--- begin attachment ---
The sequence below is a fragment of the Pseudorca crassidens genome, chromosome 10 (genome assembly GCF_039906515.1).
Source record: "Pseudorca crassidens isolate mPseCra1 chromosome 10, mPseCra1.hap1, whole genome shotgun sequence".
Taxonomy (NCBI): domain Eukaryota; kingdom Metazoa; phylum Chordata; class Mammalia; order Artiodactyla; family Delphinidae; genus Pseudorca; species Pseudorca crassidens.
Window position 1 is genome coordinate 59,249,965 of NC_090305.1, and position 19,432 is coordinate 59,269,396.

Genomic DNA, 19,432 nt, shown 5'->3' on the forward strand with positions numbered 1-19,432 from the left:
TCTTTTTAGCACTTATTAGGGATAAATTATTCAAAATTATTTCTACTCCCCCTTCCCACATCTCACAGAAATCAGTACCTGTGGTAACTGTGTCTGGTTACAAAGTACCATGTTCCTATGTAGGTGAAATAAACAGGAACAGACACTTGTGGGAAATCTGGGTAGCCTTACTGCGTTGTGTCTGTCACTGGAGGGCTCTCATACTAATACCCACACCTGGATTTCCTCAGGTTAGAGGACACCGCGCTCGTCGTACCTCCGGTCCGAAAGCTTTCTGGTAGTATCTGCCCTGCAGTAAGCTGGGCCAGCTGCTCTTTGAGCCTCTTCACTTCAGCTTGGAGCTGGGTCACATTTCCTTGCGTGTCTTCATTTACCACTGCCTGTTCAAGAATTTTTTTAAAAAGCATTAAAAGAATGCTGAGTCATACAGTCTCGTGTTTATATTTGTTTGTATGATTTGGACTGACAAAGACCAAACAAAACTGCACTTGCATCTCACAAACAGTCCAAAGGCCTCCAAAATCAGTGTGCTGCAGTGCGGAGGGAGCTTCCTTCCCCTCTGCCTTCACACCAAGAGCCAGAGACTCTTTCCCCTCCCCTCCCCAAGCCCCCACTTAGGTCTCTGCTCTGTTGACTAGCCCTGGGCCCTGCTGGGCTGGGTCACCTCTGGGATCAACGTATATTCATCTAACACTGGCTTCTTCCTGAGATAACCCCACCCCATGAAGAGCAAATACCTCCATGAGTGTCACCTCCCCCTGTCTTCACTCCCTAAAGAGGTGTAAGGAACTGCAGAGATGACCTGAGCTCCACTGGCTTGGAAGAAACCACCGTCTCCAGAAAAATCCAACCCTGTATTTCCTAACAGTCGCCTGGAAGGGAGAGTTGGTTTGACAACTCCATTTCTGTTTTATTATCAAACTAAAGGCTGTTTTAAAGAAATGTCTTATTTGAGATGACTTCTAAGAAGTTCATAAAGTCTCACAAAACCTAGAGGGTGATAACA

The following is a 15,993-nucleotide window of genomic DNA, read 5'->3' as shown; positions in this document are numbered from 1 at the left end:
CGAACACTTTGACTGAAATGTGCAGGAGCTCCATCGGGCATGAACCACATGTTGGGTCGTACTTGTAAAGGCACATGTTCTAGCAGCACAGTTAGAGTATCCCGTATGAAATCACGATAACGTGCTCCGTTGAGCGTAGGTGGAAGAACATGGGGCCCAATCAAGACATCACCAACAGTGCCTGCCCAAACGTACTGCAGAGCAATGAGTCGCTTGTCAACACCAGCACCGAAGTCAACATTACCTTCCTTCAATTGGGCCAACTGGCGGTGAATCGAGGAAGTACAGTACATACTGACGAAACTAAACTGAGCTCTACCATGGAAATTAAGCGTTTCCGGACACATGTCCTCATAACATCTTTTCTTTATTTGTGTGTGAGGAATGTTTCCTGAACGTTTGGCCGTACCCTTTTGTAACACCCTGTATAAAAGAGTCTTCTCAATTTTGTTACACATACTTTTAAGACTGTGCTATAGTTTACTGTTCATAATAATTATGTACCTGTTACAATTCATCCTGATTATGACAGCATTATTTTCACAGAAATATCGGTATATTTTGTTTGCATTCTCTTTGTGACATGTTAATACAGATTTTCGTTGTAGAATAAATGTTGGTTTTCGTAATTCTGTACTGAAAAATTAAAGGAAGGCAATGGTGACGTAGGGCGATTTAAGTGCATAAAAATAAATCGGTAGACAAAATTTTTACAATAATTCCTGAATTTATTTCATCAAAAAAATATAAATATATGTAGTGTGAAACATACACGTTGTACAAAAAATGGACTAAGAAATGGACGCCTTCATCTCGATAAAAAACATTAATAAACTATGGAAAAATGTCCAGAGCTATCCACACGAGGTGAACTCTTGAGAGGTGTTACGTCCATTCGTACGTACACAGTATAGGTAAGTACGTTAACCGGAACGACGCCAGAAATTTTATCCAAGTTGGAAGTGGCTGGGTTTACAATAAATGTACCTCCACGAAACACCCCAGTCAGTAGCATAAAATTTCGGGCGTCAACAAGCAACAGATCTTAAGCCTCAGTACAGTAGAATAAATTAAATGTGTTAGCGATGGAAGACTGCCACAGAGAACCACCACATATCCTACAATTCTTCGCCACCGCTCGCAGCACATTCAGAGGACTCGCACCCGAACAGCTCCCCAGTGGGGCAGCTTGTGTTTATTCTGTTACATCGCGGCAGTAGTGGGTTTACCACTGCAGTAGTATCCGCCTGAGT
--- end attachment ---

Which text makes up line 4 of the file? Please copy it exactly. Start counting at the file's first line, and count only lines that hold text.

Window position 1 is genome coordinate 59,249,965 of NC_090305.1, and position 19,432 is coordinate 59,269,396.